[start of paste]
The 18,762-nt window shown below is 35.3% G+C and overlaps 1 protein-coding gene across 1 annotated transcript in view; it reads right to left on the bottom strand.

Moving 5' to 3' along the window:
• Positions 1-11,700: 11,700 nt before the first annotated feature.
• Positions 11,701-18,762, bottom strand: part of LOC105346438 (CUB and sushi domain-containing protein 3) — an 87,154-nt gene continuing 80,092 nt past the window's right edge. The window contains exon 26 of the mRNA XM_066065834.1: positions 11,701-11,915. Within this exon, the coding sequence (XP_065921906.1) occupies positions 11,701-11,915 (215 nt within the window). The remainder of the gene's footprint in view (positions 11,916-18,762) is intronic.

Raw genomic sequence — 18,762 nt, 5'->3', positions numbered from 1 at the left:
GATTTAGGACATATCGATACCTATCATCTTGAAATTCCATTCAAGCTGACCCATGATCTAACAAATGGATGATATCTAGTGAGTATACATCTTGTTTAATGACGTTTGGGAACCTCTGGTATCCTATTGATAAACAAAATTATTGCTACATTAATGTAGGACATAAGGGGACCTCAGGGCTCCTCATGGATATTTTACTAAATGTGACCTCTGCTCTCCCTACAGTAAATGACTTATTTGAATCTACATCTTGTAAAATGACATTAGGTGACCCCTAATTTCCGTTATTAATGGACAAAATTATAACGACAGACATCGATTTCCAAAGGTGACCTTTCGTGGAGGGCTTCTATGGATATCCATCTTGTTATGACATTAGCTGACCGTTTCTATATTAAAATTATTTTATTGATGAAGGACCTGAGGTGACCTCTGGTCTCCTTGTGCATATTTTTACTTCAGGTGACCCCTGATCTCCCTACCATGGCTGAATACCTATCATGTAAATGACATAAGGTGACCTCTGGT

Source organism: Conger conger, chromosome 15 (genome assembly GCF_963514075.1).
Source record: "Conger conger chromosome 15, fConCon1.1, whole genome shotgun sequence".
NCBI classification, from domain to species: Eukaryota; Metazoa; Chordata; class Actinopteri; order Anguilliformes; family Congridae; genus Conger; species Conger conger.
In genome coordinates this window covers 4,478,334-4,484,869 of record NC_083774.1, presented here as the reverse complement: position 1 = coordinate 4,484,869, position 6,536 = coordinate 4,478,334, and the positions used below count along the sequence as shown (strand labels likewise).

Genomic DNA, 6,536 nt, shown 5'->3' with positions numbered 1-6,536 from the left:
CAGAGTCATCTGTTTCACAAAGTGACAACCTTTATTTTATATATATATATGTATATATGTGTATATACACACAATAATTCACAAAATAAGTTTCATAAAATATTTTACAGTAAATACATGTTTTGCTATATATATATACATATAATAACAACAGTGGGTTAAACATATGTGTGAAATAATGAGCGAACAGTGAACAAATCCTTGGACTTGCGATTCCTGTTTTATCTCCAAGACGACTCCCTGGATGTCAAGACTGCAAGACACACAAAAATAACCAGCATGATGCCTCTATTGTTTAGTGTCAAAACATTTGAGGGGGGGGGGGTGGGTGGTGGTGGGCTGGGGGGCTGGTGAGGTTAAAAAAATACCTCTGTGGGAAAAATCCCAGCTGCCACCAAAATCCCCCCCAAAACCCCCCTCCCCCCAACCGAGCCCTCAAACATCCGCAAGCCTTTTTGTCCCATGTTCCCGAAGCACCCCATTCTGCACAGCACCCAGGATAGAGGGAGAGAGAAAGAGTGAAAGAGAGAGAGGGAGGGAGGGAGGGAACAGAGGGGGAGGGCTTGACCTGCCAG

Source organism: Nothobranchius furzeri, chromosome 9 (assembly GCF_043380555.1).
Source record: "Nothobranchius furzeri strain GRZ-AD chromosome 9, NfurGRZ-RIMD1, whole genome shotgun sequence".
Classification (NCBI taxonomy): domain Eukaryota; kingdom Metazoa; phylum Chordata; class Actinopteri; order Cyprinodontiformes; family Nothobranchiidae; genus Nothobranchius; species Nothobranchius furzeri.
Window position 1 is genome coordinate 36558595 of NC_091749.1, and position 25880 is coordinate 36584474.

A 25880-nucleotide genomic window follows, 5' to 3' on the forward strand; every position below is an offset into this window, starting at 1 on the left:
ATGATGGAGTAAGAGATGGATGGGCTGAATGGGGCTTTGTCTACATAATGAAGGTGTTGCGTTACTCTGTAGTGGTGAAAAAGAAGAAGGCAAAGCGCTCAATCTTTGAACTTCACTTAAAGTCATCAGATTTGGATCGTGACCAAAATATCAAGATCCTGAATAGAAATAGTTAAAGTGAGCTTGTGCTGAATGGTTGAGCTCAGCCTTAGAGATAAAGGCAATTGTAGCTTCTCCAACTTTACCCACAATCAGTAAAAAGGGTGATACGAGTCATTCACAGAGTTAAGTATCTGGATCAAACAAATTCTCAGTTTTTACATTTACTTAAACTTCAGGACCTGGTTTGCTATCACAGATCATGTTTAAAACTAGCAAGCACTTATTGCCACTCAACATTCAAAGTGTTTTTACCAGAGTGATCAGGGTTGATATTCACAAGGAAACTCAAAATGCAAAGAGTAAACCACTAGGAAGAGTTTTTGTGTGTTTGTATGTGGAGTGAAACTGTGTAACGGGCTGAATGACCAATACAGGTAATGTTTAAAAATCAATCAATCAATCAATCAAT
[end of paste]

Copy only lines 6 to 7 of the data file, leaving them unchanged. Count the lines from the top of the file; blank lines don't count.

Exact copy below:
GATTTAGGACATATCGATACCTATCATCTTGAAATTCCATTCAAGCTGACCCATGATCTAACAAATGGATGATATCTAGTGAGTATACATCTTGTTTAATGACGTTTGGGAACCTCTGGTATCCTATTGATAAACAAAATTATTGCTACATTAATGTAGGACATAAGGGGACCTCAGGGCTCCTCATGGATATTTTACTAAATGTGACCTCTGCTCTCCCTACAGTAAATGACTTATTTGAATCTACATCTTGTAAAATGACATTAGGTGACCCCTAATTTCCGTTATTAATGGACAAAATTATAACGACAGACATCGATTTCCAAAGGTGACCTTTCGTGGAGGGCTTCTATGGATATCCATCTTGTTATGACATTAGCTGACCGTTTCTATATTAAAATTATTTTATTGATGAAGGACCTGAGGTGACCTCTGGTCTCCTTGTGCATATTTTTACTTCAGGTGACCCCTGATCTCCCTACCATGGCTGAATACCTATCATGTAAATGACATAAGGTGACCTCTGGT

Source organism: Conger conger, chromosome 15 (genome assembly GCF_963514075.1).